Tutorial Playlist

Cyber Security Tutorial: A Step-by-Step Guide

Overview

What is Cybersecurity?

Lesson - 1

Cyber Security for Beginners

Lesson - 2

How to Become a Cybersecurity Engineer?

Lesson - 3

What is Ethical Hacking?

Lesson - 4

What is Penetration Testing?: A Step-by-Step Guide

Lesson - 5

What Is SQL Injection: How to Prevent SQL Injection

Lesson - 6

How to Become an Ethical Hacker?

Lesson - 7

What Is a Firewall and Why Is It Vital?

Lesson - 8

The Complete Know-How on the

Lesson - 9

A Definitive Guide to Learn the SHA 256 Algorithm

Lesson - 10

What Is a Ransomware Attack and How Can You Prevent It?

Lesson - 11

A Look at the Top 5 Programming Languages for Hacking

Lesson - 12

The Most Informative Guide on What Is an IP Address?

Lesson - 13

The Best Ethical Hacking + Cybersecurity Books

Lesson - 14

10 Types of Cyber Attacks You Should Be Aware in 2022

Lesson - 15

The Top Computer Hacks of All Time

Lesson - 16

Top 6 Cyber Security Jobs in 2022

Lesson - 17

The Best Guide to The Top Cybersecurity Interview Questions

Lesson - 18

What Is a Brute Force Attack and How to Protect Our Data Against It?

Lesson - 19

The Top 8 Cybersecurity Skills You Must Have

Lesson - 20

Your Guide to Choose the Best Operating System Between Parrot OS vs. Kali Linux

Lesson - 21

All You Need to Know About Parrot Security OS

Lesson - 22

The Best and Easiest Way to Understand What Is a VPN

Lesson - 23

What Is NMap? A Comprehensive Tutorial for Network Mapping

Lesson - 24

What Is Google Dorking? Your Way to Becoming the Best Google Hacker

Lesson - 25

Your Best Guide to a Successful Cyber Security Career Path

Lesson - 26

The Value of Python in Ethical Hacking and a Password Cracking Tutorial

Lesson - 27

The Best Guide to Understand What Is TCP/IP Model?

Lesson - 28

What Are Keyloggers and Its Effect on Our Devices?

Lesson - 29

Best Guide to Understand the Importance of What Is Subnetting

Lesson - 30

Your Guide to What Is 5G and How It Works

Lesson - 31

How to Crack Passwords and Strengthen Your Credentials Against Brute-Force

Lesson - 32

A Look at ‘What Is Metasploitable’, a Hacker’s Playground Based on Ubuntu Virtual Machines

Lesson - 33

One-Stop Guide to Understanding What Is Distance Vector Routing?

Lesson - 34

Best Walkthrough for Understanding the Networking Commands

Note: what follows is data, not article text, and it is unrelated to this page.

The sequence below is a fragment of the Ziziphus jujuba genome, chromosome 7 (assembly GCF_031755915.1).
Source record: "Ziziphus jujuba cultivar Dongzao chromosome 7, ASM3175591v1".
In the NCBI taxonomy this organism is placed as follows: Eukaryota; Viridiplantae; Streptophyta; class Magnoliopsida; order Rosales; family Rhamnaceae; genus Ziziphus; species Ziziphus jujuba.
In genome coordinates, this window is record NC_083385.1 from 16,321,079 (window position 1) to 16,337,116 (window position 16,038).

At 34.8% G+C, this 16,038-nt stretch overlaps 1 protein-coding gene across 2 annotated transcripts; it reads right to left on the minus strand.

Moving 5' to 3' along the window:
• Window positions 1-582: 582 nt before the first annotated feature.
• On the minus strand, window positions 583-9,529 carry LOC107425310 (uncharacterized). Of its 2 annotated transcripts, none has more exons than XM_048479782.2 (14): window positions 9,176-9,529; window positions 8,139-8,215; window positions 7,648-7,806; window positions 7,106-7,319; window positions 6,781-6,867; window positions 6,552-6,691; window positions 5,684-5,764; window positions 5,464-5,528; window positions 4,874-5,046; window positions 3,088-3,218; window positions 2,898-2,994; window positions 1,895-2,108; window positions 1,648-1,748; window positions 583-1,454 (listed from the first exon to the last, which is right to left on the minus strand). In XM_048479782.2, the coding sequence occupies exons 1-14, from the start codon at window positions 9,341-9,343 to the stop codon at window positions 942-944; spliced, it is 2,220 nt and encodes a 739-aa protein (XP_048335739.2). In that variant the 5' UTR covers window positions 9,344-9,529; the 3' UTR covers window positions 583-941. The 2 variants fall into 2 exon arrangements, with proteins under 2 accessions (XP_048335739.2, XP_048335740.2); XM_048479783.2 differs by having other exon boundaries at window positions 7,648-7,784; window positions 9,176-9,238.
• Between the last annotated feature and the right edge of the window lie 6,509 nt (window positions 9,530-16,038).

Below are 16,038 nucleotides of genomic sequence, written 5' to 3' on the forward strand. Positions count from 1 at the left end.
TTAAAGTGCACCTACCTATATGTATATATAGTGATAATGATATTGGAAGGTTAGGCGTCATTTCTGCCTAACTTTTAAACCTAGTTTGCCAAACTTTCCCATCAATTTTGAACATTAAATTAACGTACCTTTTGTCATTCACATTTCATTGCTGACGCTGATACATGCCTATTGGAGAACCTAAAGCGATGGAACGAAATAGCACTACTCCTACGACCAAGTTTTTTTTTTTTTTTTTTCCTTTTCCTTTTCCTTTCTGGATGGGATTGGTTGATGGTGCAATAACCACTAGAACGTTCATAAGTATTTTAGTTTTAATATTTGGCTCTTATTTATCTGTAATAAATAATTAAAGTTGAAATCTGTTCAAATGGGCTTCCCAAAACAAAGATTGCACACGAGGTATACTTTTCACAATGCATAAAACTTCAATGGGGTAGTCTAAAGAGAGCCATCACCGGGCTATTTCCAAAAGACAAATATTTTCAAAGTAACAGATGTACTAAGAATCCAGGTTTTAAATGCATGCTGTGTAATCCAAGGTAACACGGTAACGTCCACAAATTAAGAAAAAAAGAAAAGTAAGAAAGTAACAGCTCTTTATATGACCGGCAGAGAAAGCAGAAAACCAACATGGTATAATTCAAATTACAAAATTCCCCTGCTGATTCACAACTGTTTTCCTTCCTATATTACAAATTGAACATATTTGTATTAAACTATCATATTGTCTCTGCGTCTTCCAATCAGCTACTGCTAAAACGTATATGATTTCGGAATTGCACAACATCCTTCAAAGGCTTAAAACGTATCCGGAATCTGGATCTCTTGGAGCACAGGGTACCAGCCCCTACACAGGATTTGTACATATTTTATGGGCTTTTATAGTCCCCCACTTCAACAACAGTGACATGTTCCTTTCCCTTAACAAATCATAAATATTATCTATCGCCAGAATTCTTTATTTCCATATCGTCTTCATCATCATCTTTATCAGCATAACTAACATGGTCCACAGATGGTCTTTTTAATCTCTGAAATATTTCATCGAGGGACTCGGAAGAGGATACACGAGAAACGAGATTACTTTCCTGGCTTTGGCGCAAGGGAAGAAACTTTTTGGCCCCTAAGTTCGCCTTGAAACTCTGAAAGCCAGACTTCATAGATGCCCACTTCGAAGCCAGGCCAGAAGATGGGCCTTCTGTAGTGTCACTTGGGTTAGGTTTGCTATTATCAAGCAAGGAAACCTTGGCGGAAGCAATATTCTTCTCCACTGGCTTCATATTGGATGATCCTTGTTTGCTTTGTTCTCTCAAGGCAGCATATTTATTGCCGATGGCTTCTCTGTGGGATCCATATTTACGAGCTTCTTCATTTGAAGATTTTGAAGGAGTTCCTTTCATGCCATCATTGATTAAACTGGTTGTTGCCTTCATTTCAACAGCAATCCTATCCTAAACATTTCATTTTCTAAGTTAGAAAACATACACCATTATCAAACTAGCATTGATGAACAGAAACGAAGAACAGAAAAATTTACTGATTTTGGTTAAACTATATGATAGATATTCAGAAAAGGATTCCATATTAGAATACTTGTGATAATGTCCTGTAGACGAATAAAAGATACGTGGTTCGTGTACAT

Lesson - 35

Best Guide to Understanding the Operation of Stop-and-Wait Protocol

Lesson - 36

The Best Guide to Understanding the Working and Importance of Go-Back-N ARQ Protocol

Lesson - 37

What Are Digital Signatures: A Thorough Guide Into Cryptographic Authentication

Lesson - 38

The Best Spotify Data Analysis Project You Need to Know

Lesson - 39

A One-Stop Solution Guide to Understand Data Structure and Algorithm Complexity

Lesson - 40

Your One-Stop Guide ‘On How Does the Internet Work?’

Lesson - 41

An Introduction to Circuit Switching and Packet Switching

Lesson - 42

One-Stop Guide to Understanding What Is Network Topology?

Lesson - 43

A Deep Dive Into Cross-Site Scripting and Its Significance

Lesson - 44

The Best Walkthrough on What Is DHCP and Its Working

Lesson - 45

A Complete Look at What a Proxy Is, Along With the Working of the Proxy Server

Lesson - 46

A Detailed Guide to Understanding What Identity and Access Management Is

Lesson - 47

The Best Guide to Understanding the Working and Effects of Sliding Window Protocol

Lesson - 48

The Best Guide That You’ll Ever Need to Understand Typescript and Express

Lesson - 49

Express REST API

Lesson - 50

All You Need to Know About Express JS Middleware

Lesson - 51

An Absolute Guide to Know Everything on Expressions in C

Lesson - 52

A Definitive Guide on How to Create a Strong Password

Lesson - 53

Ubuntu vs. Debian: A Look at Beginner Friendly Linux Distribution

Lesson - 54

Your One-Stop Guide to Learn Command Prompt Hacks

Lesson - 55

Best Walkthrough to Understand the Difference Between IPv4 and IPv6

Lesson - 56

What Is Kali NetHunter? A Deep Dive Into the Hackbox for Android

Lesson - 57

A Perfect Guide That Explains the Differences Between a Hub and a Switch

Lesson - 58

The Best Guide to Help You Understand What Is Network Security

Lesson - 59

What Is CIDR? And Its Importance in the Networking Domain

Lesson - 60
A One-Stop Solution Guide to Understand Data Structure and Algorithm Complexity

An algorithm's space and time complexity can be used to determine its effectiveness. While you are aware that there are multiple ways to address an issue in programming, understanding how an algorithm works efficiently can add value to your programming. To determine the efficacy of a program or algorithm, understanding how to evaluate them using Space and Time complexity can help the program perform optimally under specified conditions. As a result, you become more efficient programmers.

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What Is Complexity?

Complexity measures how the resources (in this example, time) fluctuate as the problem grows in size. An algorithm may run quickly and show no time difference, but when the input size rises, the program may take longer to execute, become sluggish, and perform poorly; here is where complexity is assessed. 

Having a sound briefing on the technical definitions, have a better look at Big-O Notation.

What Are Big-O Notations?

DSAComplexity-BigO-img1

  • In theoretical terms, Big – O notation is used to examine the performance/complexity of an algorithm. 
  • Big – O notation examines an algorithm's upper bound of performance, i.e. its worst-case behavior. 
  • Big –O notation also considers asymptotic algorithm behavior, which refers to the method's performance when the amount of the input climbs to extremely big. 
  • Computational complexity asymptote O(f) measures the order of employed resources based on the magnitude of the input data (CPU time, RAM, etc.).

Now, you will explore the Various Time Complexities.

Various Time Complexities

DSAComplexity-Various-type-img1.

There are five types of Time complexity Cases:

  1. Constant Time Complexity - O(1)
  2. Logarithmic Time Complexity - O(log n)
  3. Linear Time Complexity - O(n)
  4. O(n log n) Time Complexity
  5. Quadratic Time Complexity - O(n2)

Now, see these in detail.

Constant Time Complexity - O(1)

If the method's time does not vary and remains constant as the input size increases, the algorithm is said to have O(1) complexity. The algorithm is not affected by the size of the input. It takes a fixed number of steps to complete a particular operation, and this number is independent of the quantity of the input data.